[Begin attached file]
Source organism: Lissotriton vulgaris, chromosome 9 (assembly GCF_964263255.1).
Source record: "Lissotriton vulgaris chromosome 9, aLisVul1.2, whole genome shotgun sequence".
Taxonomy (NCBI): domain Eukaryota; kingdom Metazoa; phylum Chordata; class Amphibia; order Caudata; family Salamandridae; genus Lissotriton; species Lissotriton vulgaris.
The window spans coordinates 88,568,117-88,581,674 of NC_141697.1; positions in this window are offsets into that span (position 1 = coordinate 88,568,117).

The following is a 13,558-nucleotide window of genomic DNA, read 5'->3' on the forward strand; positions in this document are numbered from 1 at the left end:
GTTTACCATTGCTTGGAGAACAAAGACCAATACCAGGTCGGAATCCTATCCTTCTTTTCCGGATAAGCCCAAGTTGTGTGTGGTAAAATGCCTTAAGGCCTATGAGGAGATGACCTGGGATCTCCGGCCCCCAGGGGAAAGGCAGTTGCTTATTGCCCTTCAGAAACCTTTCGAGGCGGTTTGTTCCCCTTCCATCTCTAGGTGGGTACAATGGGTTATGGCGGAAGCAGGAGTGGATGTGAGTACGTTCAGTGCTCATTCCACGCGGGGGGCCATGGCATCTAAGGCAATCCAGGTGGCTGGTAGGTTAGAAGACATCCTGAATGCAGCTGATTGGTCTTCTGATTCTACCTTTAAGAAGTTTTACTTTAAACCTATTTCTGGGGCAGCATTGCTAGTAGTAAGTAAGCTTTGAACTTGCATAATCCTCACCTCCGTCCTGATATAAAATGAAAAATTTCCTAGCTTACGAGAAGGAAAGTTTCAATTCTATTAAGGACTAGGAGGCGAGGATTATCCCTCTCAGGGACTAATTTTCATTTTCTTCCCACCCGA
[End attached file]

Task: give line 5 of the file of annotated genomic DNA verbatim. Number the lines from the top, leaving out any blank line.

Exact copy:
The following is a 13,558-nucleotide window of genomic DNA, read 5'->3' on the forward strand; positions in this document are numbered from 1 at the left end: